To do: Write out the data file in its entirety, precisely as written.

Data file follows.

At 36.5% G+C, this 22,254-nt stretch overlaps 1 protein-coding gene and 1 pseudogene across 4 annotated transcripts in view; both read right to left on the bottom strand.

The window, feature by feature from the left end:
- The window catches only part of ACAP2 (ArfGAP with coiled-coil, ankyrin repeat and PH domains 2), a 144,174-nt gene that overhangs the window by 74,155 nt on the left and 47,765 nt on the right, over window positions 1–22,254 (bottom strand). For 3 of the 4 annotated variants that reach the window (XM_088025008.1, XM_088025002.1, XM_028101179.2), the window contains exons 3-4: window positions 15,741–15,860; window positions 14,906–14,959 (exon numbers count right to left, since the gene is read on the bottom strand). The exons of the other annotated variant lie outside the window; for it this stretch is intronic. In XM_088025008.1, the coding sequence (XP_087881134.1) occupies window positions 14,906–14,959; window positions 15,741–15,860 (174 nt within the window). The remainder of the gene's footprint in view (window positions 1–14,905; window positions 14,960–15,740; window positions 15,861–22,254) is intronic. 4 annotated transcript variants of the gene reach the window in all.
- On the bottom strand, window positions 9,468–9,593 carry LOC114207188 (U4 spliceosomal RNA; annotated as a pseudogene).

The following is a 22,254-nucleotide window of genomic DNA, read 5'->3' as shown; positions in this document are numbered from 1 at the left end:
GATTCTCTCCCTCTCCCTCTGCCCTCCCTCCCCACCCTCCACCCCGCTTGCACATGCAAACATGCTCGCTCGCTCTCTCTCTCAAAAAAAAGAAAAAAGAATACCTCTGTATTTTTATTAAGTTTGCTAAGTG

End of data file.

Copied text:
At 36.5% G+C, this 22,254-nt stretch overlaps 1 protein-coding gene and 1 pseudogene across 4 annotated transcripts in view; both read right to left on the bottom strand.

The window, feature by feature from the left end:
- The window catches only part of ACAP2 (ArfGAP with coiled-coil, ankyrin repeat and PH domains 2), a 144,174-nt gene that overhangs the window by 74,155 nt on the left and 47,765 nt on the right, over window positions 1–22,254 (bottom strand). For 3 of the 4 annotated variants that reach the window (XM_088025008.1, XM_088025002.1, XM_028101179.2), the window contains exons 3-4: window positions 15,741–15,860; window positions 14,906–14,959 (exon numbers count right to left, since the gene is read on the bottom strand). The exons of the other annotated variant lie outside the window; for it this stretch is intronic. In XM_088025008.1, the coding sequence (XP_087881134.1) occupies window positions 14,906–14,959; window positions 15,741–15,860 (174 nt within the window). The remainder of the gene's footprint in view (window positions 1–14,905; window positions 14,960–15,740; window positions 15,861–22,254) is intronic. 4 annotated transcript variants of the gene reach the window in all.
- On the bottom strand, window positions 9,468–9,593 carry LOC114207188 (U4 spliceosomal RNA; annotated as a pseudogene).

The following is a 22,254-nucleotide window of genomic DNA, read 5'->3' as shown; positions in this document are numbered from 1 at the left end:
GATTCTCTCCCTCTCCCTCTGCCCTCCCTCCCCACCCTCCACCCCGCTTGCACATGCAAACATGCTCGCTCGCTCTCTCTCTCAAAAAAAAGAAAAAAGAATACCTCTGTATTTTTATTAAGTTTGCTAAGTG